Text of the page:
The European Union hopes Russia will increase gas deliveries and that energy supplies from Russia will be stable, the EU energy commissioner said on Tuesday.
Speaking at the International Energy Week forum in Moscow, Andris Piebalgs said that in 2005 Russia supplied the EU with 23% of its gas, or 43% of the EU’s imports, and with 24% of its oil, or 33% of EU imports, adding that the figures testify to the fact that Russia and the EU have a mutual dependence.
In August, the EU had intended to convene a group of government experts and representatives of fuel producers and consumers from EU member states to discuss Russian energy supply reliability, shortly after Gazprom threatened to cut its natural gas deliveries to Belarus by 45% over the country’s outstanding debt. However, Minsk agreed to Gazprom’s demands at the last minute, drawing on government reserves to pay the debt in full.
Gazprom’s threat had sparked fears that Belarus could tap gas from pipelines transiting Russian gas to Europe in a replay of a bitter price dispute with Ukraine in early 2006, which affected supplies to European consumers. The dispute raised concerns in Europe over excessive dependence on Gazprom as a supplier. Piebalgs also told journalists there are no technical barriers for the synchronization of energy systems. He said European and Russian experts have been working on a feasibility study for such a move since 2003. The study will conclude in 2009. Energy system synchronization will make possible the import and export of electric power between Russia and Europe.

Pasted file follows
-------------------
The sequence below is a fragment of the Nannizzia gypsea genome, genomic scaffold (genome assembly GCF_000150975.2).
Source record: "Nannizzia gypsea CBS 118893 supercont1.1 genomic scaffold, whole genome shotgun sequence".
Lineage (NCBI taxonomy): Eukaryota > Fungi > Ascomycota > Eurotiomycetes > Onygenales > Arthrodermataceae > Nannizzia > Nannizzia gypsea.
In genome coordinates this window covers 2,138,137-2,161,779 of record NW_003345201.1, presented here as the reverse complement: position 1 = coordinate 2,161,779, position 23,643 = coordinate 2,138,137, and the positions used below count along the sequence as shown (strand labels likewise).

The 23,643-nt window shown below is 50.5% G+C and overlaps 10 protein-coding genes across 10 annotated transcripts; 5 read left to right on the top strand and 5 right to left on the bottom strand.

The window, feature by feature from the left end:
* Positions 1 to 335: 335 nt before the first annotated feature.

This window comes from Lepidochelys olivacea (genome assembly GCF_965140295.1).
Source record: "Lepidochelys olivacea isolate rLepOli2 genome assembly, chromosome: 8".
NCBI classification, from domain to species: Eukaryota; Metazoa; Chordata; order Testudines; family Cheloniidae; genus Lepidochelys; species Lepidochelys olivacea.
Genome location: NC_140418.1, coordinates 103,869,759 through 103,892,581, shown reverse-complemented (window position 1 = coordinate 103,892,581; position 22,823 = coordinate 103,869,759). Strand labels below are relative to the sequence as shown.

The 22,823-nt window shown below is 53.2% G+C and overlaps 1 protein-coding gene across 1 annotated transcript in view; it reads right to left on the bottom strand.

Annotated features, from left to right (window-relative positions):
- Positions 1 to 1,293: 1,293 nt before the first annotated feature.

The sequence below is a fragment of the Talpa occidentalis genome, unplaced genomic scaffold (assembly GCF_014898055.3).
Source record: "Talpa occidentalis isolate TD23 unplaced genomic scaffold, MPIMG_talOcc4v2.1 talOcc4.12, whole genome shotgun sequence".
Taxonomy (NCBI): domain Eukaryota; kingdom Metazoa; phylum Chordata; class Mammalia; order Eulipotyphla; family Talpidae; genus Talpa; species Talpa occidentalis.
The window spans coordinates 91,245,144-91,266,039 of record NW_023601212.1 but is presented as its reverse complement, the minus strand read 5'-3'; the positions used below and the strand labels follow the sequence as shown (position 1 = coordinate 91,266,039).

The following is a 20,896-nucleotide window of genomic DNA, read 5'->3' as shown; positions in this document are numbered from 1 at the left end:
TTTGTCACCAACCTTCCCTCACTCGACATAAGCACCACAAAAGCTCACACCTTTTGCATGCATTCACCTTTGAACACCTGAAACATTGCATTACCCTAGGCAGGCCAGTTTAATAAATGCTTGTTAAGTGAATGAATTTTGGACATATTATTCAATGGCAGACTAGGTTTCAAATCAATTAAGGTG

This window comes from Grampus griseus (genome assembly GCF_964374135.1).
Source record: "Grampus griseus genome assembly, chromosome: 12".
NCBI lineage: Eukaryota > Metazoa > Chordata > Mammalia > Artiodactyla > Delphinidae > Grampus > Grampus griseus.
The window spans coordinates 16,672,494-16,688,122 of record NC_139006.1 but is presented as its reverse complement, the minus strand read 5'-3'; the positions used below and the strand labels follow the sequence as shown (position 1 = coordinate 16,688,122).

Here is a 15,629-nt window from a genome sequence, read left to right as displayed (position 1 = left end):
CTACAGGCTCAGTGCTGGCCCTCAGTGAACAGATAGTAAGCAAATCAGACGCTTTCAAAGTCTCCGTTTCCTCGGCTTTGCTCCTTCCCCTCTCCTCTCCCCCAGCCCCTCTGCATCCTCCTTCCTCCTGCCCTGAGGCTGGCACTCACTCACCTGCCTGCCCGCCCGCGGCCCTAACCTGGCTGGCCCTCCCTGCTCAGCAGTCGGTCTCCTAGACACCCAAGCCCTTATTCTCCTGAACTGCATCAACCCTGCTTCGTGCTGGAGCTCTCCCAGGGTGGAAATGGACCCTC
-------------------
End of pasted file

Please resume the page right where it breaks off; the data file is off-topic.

Piebalgs also praised cooperation in other spheres, saying he welcomes Russian energy giant Gazprom’s decision to involve Total in the development of the Shtokman gas field in the Arctic. Total will own 25% of a special company established to implement the first stage of Shtokman exploration, which envisions production of 23.7 billion cubic meters of natural gas annually. Piebalgs called the Burgas-Alexandroupolis pipeline important, noting the importance of building the Nord Stream gas pipeline to run from Russia to Europe along the Baltic seabed, bypassing Belarus and Poland. The EU energy commissioner said dialogue between Russia and the EU should be developed in other directions as well. (rian.ru)